Height and Cancer Risk

Can height really predict a woman's likelihood of developing cancer? Researchers at Albert Einstein College of Medicine at Yeshiva University in New York City have drawn a connection between the two. 

Senior study author Dr. Thomas Rohan, chair and professor of epidemiology and population health at Albert Einstein, told Healthline that looking at how height affects the development of the disease was part of a larger exploration of obesity's role.

Four Inches Means Almost 30 Percent Greater Risk

The researchers identified nearly 21,000 cancer cases during a 12-year period among a group of about 145,000 post-menopausal women. They used formulas to control for factors other than height that could influence a person’s cancer risk: age, weight, education level, smoking and drinking habits, past cancer screenings, and whether or not they used hormone replacement therapy.

The scientists found that for every additional 4 inches of height, the women had a 13 to 17 percent greater risk of skin, breast, ovarian, endometrial, and colon cancers. Further, they had a 23 to 29 percent greater risk of kidney, rectal, thyroid, and blood cancers.

"We were surprised at the number of cancer sites that were positively associated with height. In this data set, more cancers are associated with height than were associated with body mass index," said lead study author Geoffrey Kabat, Ph.D., a senior epidemiologist at Albert Einstein, in a press release.

But body mass index, or BMI, which is one way to measure how much body fat a person is carrying, is actually a much better indication of their cancer risk, according to Dr. David Fishman, a professor in the department of Obstetrics, Gynecology, and Reproductive Medicine and director of the National Ovarian Cancer Early Detection Program at the Mount Sinai Medical Center in New York City.

“BMI is a tremendous risk factor for the development of disease, and that I think is something more tangible,” Fishman told Healthline. “This is an interesting observational study, but BMI is a much more significant factor for the development of cancer, especially endometrial cancer.” (Endometrial cancers are the most common gynecologic cancers in the United States.)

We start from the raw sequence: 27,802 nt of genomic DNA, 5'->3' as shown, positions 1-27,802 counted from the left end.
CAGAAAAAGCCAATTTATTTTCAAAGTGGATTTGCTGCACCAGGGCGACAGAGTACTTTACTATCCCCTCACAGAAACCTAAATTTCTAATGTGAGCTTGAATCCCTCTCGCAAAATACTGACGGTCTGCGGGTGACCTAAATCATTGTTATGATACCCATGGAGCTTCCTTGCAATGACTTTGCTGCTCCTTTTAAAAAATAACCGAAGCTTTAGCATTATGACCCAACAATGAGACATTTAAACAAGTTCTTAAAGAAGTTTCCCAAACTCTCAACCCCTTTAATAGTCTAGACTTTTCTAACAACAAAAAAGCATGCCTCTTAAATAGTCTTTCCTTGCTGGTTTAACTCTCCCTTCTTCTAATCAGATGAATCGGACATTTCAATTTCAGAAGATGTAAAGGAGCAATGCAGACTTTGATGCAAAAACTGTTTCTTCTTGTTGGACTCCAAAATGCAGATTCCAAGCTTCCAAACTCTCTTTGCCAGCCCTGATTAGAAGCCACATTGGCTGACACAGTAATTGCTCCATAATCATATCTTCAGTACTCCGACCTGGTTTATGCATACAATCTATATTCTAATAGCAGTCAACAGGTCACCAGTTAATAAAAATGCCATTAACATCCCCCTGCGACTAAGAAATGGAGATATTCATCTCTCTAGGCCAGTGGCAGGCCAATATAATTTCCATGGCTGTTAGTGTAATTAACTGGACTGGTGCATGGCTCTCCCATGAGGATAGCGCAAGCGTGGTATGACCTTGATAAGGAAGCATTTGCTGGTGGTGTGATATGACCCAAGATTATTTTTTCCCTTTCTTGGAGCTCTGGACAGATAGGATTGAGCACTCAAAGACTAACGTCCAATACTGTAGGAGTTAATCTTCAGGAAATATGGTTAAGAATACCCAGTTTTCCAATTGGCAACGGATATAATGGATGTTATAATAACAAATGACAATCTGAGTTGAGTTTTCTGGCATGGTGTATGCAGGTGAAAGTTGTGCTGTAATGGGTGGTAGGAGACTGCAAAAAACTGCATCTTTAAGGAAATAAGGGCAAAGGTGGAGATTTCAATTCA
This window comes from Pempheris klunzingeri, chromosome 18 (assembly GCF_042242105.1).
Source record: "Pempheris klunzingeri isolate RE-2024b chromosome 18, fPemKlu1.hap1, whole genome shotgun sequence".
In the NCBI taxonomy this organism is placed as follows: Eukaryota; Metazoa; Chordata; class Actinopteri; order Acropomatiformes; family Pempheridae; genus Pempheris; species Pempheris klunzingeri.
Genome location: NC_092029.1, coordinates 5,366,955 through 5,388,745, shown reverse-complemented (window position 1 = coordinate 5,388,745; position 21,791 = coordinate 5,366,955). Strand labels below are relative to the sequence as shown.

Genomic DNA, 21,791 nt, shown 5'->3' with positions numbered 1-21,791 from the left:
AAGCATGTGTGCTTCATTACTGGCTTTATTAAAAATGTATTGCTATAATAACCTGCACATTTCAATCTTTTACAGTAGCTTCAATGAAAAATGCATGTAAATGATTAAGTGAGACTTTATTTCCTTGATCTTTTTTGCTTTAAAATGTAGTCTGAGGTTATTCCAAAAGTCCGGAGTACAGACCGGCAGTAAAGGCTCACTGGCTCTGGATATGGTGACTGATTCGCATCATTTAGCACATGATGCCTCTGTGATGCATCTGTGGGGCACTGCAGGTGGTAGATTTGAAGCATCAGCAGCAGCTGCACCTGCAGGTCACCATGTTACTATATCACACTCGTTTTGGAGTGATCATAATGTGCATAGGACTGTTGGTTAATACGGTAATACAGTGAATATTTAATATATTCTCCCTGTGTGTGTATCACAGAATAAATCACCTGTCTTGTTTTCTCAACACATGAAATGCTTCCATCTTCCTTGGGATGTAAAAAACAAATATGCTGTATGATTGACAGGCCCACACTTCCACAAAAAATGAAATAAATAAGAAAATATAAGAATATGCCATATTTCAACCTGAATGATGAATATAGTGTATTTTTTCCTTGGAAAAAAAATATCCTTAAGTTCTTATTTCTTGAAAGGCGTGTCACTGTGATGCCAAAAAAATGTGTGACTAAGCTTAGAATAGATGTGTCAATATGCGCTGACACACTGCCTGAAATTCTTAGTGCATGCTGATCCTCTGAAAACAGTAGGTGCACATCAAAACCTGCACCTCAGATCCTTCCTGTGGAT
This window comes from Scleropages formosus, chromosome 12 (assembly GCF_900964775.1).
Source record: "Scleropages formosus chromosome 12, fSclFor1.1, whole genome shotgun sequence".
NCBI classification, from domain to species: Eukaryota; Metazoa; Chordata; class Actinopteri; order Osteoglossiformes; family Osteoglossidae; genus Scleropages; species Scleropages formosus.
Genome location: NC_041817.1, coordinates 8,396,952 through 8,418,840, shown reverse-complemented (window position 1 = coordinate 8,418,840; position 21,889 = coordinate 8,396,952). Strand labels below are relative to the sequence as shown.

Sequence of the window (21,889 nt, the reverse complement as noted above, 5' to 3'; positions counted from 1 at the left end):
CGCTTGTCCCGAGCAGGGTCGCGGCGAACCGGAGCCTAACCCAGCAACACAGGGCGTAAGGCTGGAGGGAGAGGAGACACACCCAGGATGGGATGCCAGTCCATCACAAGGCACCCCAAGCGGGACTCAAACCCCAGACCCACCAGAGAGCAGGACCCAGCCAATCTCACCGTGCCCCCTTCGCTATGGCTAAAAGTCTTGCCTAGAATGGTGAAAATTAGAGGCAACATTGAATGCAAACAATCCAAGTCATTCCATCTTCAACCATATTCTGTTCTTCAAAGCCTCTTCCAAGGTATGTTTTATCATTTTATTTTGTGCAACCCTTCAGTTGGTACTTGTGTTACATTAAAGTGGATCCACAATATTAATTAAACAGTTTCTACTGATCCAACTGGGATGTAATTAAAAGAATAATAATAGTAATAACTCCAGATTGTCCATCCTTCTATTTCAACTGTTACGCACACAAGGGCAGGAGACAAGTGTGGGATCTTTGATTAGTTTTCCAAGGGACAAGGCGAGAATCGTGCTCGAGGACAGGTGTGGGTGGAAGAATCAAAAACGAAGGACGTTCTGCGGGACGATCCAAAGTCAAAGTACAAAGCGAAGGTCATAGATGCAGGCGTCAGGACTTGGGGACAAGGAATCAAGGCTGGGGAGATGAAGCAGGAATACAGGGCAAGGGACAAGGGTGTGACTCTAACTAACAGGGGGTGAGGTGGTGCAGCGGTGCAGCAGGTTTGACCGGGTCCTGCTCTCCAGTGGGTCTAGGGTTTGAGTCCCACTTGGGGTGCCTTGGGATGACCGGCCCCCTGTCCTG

What’s the Connection?

The link between height and cancer risk shows correlation, not causation. So being tall won’t give you cancer, but some underlying factor may be responsible for both rapid childhood growth and the overactive growth of cancer cells in adulthood.

"Ultimately, cancer is a result of processes having to do with growth, so it makes sense that hormones or other growth factors that influence height may also influence cancer risk,” Kabat said.

Again, Fishman is skeptical. “I think that that is reaching for the stars,” he said. “It’s a well-done study, it makes one think, but there are literally thousands of scientists working on a molecular level on [what causes] malignant transformation, so to speak, so I don’t think it’s something having to do with height or a factor that makes you taller. I think there are other, better explanations.”

What This Means for Tall Women

Does this mean doctors should take a woman’s height into account when they decide how often to screen her for cancer?

Not so fast, Fishman says. “These epidemiological studies are making cultural observations,” he said. “It could also be said that blue-eyed women have a greater skin cancer risk, but it’s not because of their eye color.”

Rohan says there is no evidence to support screening tall women for cancer more often than their shorter peers. But Kabat still believes his findings are valuable and may point to a relationship between things that promote or prevent growth in childhood, such as diet, and the risk of disease later in life.

"Although it is not a modifiable risk factor [one that can be changed or treated], the association of height with a number of cancer sites suggests that exposures in early life, including nutrition, play a role in influencing a person's risk of cancer," said Kabat. "There is currently a great deal of interest in early-life events that influence health in adulthood. Our study fits within this area."

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